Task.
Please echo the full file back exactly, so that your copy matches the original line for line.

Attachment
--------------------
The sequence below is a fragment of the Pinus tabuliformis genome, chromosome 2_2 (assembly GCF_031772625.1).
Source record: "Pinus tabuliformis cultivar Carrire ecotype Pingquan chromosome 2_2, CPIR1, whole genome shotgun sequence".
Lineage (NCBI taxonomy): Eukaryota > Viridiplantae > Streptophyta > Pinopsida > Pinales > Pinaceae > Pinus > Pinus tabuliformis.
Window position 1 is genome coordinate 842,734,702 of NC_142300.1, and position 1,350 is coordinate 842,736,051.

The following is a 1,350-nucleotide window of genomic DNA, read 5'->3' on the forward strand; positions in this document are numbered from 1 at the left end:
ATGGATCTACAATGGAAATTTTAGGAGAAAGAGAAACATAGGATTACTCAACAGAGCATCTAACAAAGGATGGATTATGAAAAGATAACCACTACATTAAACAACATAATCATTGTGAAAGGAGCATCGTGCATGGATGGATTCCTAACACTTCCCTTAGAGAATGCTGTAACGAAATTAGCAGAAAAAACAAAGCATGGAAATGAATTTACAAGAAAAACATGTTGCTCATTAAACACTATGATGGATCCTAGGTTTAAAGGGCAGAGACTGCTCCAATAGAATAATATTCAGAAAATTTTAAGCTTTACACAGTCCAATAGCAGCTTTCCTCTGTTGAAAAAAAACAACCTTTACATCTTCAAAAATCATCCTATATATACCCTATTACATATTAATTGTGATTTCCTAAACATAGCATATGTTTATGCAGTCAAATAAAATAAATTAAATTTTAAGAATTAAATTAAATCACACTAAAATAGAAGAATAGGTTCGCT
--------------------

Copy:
The sequence below is a fragment of the Pinus tabuliformis genome, chromosome 2_2 (assembly GCF_031772625.1).
Source record: "Pinus tabuliformis cultivar Carrire ecotype Pingquan chromosome 2_2, CPIR1, whole genome shotgun sequence".
Lineage (NCBI taxonomy): Eukaryota > Viridiplantae > Streptophyta > Pinopsida > Pinales > Pinaceae > Pinus > Pinus tabuliformis.
Window position 1 is genome coordinate 842,734,702 of NC_142300.1, and position 1,350 is coordinate 842,736,051.

The following is a 1,350-nucleotide window of genomic DNA, read 5'->3' on the forward strand; positions in this document are numbered from 1 at the left end:
ATGGATCTACAATGGAAATTTTAGGAGAAAGAGAAACATAGGATTACTCAACAGAGCATCTAACAAAGGATGGATTATGAAAAGATAACCACTACATTAAACAACATAATCATTGTGAAAGGAGCATCGTGCATGGATGGATTCCTAACACTTCCCTTAGAGAATGCTGTAACGAAATTAGCAGAAAAAACAAAGCATGGAAATGAATTTACAAGAAAAACATGTTGCTCATTAAACACTATGATGGATCCTAGGTTTAAAGGGCAGAGACTGCTCCAATAGAATAATATTCAGAAAATTTTAAGCTTTACACAGTCCAATAGCAGCTTTCCTCTGTTGAAAAAAAACAACCTTTACATCTTCAAAAATCATCCTATATATACCCTATTACATATTAATTGTGATTTCCTAAACATAGCATATGTTTATGCAGTCAAATAAAATAAATTAAATTTTAAGAATTAAATTAAATCACACTAAAATAGAAGAATAGGTTCGCT